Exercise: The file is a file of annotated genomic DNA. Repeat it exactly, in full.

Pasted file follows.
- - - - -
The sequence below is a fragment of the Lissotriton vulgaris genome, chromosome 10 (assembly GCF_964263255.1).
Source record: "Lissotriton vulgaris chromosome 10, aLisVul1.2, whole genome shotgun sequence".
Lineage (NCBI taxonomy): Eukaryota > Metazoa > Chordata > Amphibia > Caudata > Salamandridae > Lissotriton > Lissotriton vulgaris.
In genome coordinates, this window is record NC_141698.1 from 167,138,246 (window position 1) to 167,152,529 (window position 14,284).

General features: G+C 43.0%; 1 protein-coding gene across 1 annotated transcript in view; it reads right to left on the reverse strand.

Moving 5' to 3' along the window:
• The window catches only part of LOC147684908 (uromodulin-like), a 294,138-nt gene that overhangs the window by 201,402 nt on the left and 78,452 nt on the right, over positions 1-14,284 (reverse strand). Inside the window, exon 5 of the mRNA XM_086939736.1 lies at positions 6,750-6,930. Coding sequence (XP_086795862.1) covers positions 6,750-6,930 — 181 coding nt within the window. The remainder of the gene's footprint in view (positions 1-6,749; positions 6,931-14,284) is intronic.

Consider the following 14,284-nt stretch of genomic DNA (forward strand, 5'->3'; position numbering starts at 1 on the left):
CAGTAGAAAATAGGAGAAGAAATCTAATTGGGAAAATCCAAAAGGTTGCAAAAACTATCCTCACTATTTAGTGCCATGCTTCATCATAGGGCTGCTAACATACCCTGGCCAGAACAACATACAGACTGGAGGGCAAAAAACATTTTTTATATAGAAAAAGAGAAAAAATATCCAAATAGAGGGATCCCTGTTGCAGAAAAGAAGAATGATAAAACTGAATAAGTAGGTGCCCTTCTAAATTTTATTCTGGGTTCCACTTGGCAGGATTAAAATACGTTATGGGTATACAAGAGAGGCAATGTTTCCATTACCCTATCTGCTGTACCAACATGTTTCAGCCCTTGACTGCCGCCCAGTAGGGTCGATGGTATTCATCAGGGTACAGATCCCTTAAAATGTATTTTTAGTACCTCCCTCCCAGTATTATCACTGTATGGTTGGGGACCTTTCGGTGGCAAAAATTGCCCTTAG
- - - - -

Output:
The sequence below is a fragment of the Lissotriton vulgaris genome, chromosome 10 (assembly GCF_964263255.1).
Source record: "Lissotriton vulgaris chromosome 10, aLisVul1.2, whole genome shotgun sequence".
Lineage (NCBI taxonomy): Eukaryota > Metazoa > Chordata > Amphibia > Caudata > Salamandridae > Lissotriton > Lissotriton vulgaris.
In genome coordinates, this window is record NC_141698.1 from 167,138,246 (window position 1) to 167,152,529 (window position 14,284).

General features: G+C 43.0%; 1 protein-coding gene across 1 annotated transcript in view; it reads right to left on the reverse strand.

Moving 5' to 3' along the window:
• The window catches only part of LOC147684908 (uromodulin-like), a 294,138-nt gene that overhangs the window by 201,402 nt on the left and 78,452 nt on the right, over positions 1-14,284 (reverse strand). Inside the window, exon 5 of the mRNA XM_086939736.1 lies at positions 6,750-6,930. Coding sequence (XP_086795862.1) covers positions 6,750-6,930 — 181 coding nt within the window. The remainder of the gene's footprint in view (positions 1-6,749; positions 6,931-14,284) is intronic.

Consider the following 14,284-nt stretch of genomic DNA (forward strand, 5'->3'; position numbering starts at 1 on the left):
CAGTAGAAAATAGGAGAAGAAATCTAATTGGGAAAATCCAAAAGGTTGCAAAAACTATCCTCACTATTTAGTGCCATGCTTCATCATAGGGCTGCTAACATACCCTGGCCAGAACAACATACAGACTGGAGGGCAAAAAACATTTTTTATATAGAAAAAGAGAAAAAATATCCAAATAGAGGGATCCCTGTTGCAGAAAAGAAGAATGATAAAACTGAATAAGTAGGTGCCCTTCTAAATTTTATTCTGGGTTCCACTTGGCAGGATTAAAATACGTTATGGGTATACAAGAGAGGCAATGTTTCCATTACCCTATCTGCTGTACCAACATGTTTCAGCCCTTGACTGCCGCCCAGTAGGGTCGATGGTATTCATCAGGGTACAGATCCCTTAAAATGTATTTTTAGTACCTCCCTCCCAGTATTATCACTGTATGGTTGGGGACCTTTCGGTGGCAAAAATTGCCCTTAG